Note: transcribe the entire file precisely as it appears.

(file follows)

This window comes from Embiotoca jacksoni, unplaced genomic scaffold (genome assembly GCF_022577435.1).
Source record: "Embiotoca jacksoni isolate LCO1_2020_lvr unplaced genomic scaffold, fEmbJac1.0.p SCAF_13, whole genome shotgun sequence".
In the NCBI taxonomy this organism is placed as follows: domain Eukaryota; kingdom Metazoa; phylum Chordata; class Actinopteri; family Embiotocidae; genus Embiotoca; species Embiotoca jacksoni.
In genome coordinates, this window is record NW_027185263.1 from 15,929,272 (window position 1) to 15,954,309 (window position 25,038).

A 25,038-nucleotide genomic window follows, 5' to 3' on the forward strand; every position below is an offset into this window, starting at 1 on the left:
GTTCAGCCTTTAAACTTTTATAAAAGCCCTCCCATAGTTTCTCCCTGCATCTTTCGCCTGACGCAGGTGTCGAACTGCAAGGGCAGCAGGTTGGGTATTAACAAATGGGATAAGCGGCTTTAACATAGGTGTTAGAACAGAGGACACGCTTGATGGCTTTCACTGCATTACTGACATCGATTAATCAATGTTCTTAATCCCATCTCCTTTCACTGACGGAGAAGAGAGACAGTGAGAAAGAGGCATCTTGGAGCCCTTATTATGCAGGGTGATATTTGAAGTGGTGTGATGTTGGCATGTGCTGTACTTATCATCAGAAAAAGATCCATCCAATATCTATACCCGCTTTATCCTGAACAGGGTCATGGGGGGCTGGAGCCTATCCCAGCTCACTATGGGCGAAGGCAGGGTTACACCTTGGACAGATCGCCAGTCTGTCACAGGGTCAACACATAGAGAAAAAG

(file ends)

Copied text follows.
This window comes from Embiotoca jacksoni, unplaced genomic scaffold (genome assembly GCF_022577435.1).
Source record: "Embiotoca jacksoni isolate LCO1_2020_lvr unplaced genomic scaffold, fEmbJac1.0.p SCAF_13, whole genome shotgun sequence".
In the NCBI taxonomy this organism is placed as follows: domain Eukaryota; kingdom Metazoa; phylum Chordata; class Actinopteri; family Embiotocidae; genus Embiotoca; species Embiotoca jacksoni.
In genome coordinates, this window is record NW_027185263.1 from 15,929,272 (window position 1) to 15,954,309 (window position 25,038).

A 25,038-nucleotide genomic window follows, 5' to 3' on the forward strand; every position below is an offset into this window, starting at 1 on the left:
GTTCAGCCTTTAAACTTTTATAAAAGCCCTCCCATAGTTTCTCCCTGCATCTTTCGCCTGACGCAGGTGTCGAACTGCAAGGGCAGCAGGTTGGGTATTAACAAATGGGATAAGCGGCTTTAACATAGGTGTTAGAACAGAGGACACGCTTGATGGCTTTCACTGCATTACTGACATCGATTAATCAATGTTCTTAATCCCATCTCCTTTCACTGACGGAGAAGAGAGACAGTGAGAAAGAGGCATCTTGGAGCCCTTATTATGCAGGGTGATATTTGAAGTGGTGTGATGTTGGCATGTGCTGTACTTATCATCAGAAAAAGATCCATCCAATATCTATACCCGCTTTATCCTGAACAGGGTCATGGGGGGCTGGAGCCTATCCCAGCTCACTATGGGCGAAGGCAGGGTTACACCTTGGACAGATCGCCAGTCTGTCACAGGGTCAACACATAGAGAAAAAG